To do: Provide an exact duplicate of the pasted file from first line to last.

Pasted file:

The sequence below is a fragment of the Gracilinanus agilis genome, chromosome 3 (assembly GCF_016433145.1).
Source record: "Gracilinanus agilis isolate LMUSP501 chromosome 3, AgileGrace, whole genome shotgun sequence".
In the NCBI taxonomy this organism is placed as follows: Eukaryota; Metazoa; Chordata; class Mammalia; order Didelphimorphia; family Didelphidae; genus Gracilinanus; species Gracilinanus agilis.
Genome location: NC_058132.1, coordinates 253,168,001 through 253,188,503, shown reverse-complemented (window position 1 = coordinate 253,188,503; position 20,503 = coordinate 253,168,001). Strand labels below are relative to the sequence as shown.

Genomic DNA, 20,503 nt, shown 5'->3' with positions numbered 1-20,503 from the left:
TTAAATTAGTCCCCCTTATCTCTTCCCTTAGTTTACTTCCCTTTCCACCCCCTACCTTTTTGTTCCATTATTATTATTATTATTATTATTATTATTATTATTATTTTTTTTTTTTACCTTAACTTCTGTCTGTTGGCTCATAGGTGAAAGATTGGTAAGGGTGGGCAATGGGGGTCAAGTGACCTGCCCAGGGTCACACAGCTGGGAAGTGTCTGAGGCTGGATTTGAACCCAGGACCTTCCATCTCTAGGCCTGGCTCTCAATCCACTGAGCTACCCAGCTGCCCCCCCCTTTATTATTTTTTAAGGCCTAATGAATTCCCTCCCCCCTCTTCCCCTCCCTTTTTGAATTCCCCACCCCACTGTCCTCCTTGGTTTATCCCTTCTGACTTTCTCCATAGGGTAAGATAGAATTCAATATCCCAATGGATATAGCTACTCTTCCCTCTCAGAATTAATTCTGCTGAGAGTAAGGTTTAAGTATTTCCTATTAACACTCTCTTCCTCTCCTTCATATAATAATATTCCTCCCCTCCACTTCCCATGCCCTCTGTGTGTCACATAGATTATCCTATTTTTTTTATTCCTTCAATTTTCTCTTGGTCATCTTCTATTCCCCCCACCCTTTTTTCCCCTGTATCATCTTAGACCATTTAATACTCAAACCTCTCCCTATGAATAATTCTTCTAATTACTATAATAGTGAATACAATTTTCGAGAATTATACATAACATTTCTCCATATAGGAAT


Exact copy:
The sequence below is a fragment of the Gracilinanus agilis genome, chromosome 3 (assembly GCF_016433145.1).
Source record: "Gracilinanus agilis isolate LMUSP501 chromosome 3, AgileGrace, whole genome shotgun sequence".
In the NCBI taxonomy this organism is placed as follows: Eukaryota; Metazoa; Chordata; class Mammalia; order Didelphimorphia; family Didelphidae; genus Gracilinanus; species Gracilinanus agilis.
Genome location: NC_058132.1, coordinates 253,168,001 through 253,188,503, shown reverse-complemented (window position 1 = coordinate 253,188,503; position 20,503 = coordinate 253,168,001). Strand labels below are relative to the sequence as shown.

Genomic DNA, 20,503 nt, shown 5'->3' with positions numbered 1-20,503 from the left:
TTAAATTAGTCCCCCTTATCTCTTCCCTTAGTTTACTTCCCTTTCCACCCCCTACCTTTTTGTTCCATTATTATTATTATTATTATTATTATTATTATTATTATTTTTTTTTTTTACCTTAACTTCTGTCTGTTGGCTCATAGGTGAAAGATTGGTAAGGGTGGGCAATGGGGGTCAAGTGACCTGCCCAGGGTCACACAGCTGGGAAGTGTCTGAGGCTGGATTTGAACCCAGGACCTTCCATCTCTAGGCCTGGCTCTCAATCCACTGAGCTACCCAGCTGCCCCCCCCTTTATTATTTTTTAAGGCCTAATGAATTCCCTCCCCCCTCTTCCCCTCCCTTTTTGAATTCCCCACCCCACTGTCCTCCTTGGTTTATCCCTTCTGACTTTCTCCATAGGGTAAGATAGAATTCAATATCCCAATGGATATAGCTACTCTTCCCTCTCAGAATTAATTCTGCTGAGAGTAAGGTTTAAGTATTTCCTATTAACACTCTCTTCCTCTCCTTCATATAATAATATTCCTCCCCTCCACTTCCCATGCCCTCTGTGTGTCACATAGATTATCCTATTTTTTTTATTCCTTCAATTTTCTCTTGGTCATCTTCTATTCCCCCCACCCTTTTTTCCCCTGTATCATCTTAGACCATTTAATACTCAAACCTCTCCCTATGAATAATTCTTCTAATTACTATAATAGTGAATACAATTTTCGAGAATTATACATAACATTTCTCCATATAGGAAT